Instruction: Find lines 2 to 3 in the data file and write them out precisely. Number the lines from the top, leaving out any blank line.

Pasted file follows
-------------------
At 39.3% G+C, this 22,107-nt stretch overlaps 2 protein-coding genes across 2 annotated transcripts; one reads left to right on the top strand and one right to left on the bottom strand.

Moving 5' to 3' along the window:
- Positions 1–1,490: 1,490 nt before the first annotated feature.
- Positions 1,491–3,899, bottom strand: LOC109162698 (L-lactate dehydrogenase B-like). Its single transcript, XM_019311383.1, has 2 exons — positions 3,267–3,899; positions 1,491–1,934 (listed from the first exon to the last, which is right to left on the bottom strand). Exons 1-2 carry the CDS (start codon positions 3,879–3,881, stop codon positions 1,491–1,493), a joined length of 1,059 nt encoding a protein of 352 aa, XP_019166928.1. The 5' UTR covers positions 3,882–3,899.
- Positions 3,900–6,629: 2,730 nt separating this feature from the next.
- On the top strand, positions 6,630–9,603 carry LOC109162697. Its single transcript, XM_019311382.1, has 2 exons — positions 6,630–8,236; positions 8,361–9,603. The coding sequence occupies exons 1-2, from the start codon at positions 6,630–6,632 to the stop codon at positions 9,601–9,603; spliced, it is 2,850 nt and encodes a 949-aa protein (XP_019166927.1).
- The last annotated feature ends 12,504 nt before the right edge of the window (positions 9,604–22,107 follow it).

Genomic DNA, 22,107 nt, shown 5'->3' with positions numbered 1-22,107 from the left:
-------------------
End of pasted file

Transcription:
Moving 5' to 3' along the window:
- Positions 1–1,490: 1,490 nt before the first annotated feature.